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Maynooth Philosophical Papers

Volume 9, 2018

William Desmond
Pages 21-42
DOI: 10.5840/mpp201810252

The Gift of Beauty and the Passion of Being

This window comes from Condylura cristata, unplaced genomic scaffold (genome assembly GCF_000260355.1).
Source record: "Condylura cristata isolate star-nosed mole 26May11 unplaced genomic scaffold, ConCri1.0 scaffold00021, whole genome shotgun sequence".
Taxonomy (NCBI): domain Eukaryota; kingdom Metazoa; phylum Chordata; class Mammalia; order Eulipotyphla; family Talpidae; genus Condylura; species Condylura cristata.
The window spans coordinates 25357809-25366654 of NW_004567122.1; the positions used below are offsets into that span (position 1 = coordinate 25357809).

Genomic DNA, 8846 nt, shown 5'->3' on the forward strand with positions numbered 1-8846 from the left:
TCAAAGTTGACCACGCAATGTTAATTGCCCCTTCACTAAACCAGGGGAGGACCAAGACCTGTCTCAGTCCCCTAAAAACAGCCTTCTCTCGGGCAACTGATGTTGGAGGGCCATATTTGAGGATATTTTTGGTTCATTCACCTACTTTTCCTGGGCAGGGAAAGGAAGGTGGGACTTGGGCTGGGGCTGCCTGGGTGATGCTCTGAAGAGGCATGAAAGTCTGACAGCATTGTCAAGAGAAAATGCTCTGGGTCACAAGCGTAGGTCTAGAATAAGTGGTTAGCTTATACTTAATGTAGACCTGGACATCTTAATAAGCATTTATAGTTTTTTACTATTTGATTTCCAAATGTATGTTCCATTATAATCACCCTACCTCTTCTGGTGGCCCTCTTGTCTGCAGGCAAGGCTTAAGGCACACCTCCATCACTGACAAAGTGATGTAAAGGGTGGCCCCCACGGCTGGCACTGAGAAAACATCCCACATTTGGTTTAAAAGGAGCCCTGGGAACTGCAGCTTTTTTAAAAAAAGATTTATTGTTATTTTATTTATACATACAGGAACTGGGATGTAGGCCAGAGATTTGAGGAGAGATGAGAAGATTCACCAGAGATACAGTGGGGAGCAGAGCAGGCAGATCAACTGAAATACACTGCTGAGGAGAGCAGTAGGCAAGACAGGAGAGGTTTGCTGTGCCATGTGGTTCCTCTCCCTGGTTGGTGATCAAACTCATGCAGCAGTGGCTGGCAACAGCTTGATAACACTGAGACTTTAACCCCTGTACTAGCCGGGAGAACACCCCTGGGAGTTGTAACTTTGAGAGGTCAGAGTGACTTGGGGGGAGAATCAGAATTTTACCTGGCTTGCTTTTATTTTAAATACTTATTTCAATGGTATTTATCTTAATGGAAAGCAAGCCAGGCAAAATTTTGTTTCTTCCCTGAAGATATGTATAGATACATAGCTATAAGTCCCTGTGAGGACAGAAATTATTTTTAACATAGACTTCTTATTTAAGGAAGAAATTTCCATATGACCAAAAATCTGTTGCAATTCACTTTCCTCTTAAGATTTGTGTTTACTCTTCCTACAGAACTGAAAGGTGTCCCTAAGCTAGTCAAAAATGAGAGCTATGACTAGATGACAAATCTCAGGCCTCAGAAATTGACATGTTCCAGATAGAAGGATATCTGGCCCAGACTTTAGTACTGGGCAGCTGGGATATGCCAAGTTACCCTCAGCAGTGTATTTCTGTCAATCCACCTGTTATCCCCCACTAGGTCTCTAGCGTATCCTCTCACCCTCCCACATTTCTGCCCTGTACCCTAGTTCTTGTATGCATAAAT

This is a reflection on the gift of beauty and the passion of being in light of the fact that today we often meet an ambiguous attitude to beauty. Beauty seems bland and lacks the more visceral thrill of the ugly, indeed the excremental. We crave what disrupts and provokes us. Bland beauty seems to be the death of originality. How then be open at all to beauty as gift? In fact, we often are disturbed paradoxically by beauty: both taken out of ourselves, hence disquieted, yet awakened to our being at home with beauty. Beauty arouses enigmatic joy in us, and we enjoy an elemental rapport with it as other. Surprised by beauty, our breath is taken away; we are more truly there with the beautiful yet taken outside of ourselves: both at home with ourselves and not at home, in being beyond ourselves. We are first receivers of the gift of surprise and only then perceivers and conceivers. My attention to the passion of being stresses a patience, a receptivity to what is other. What happens is not first our construction. Our being disarmed by the beautiful I hold to be in tune with our being as marked most deeply by what I call a primal ‘porosity’ to being. Beauty sensuously communicates in and through this awakened porosity. We are a patience of being before we are an endeavour to be. In modern aesthetics and culture, originating receptivity tends to be downplayed as a depreciation of our claims to creative power. The predominant stress often falls on human autonomy, such that we love only what we construct ourselves, not what we receive. By contrast, I argue there is something of the godsend in what is truly beautiful. This might not be a fashionable way of talking but the vocation of the philosopher is not to be fashionable but to be true.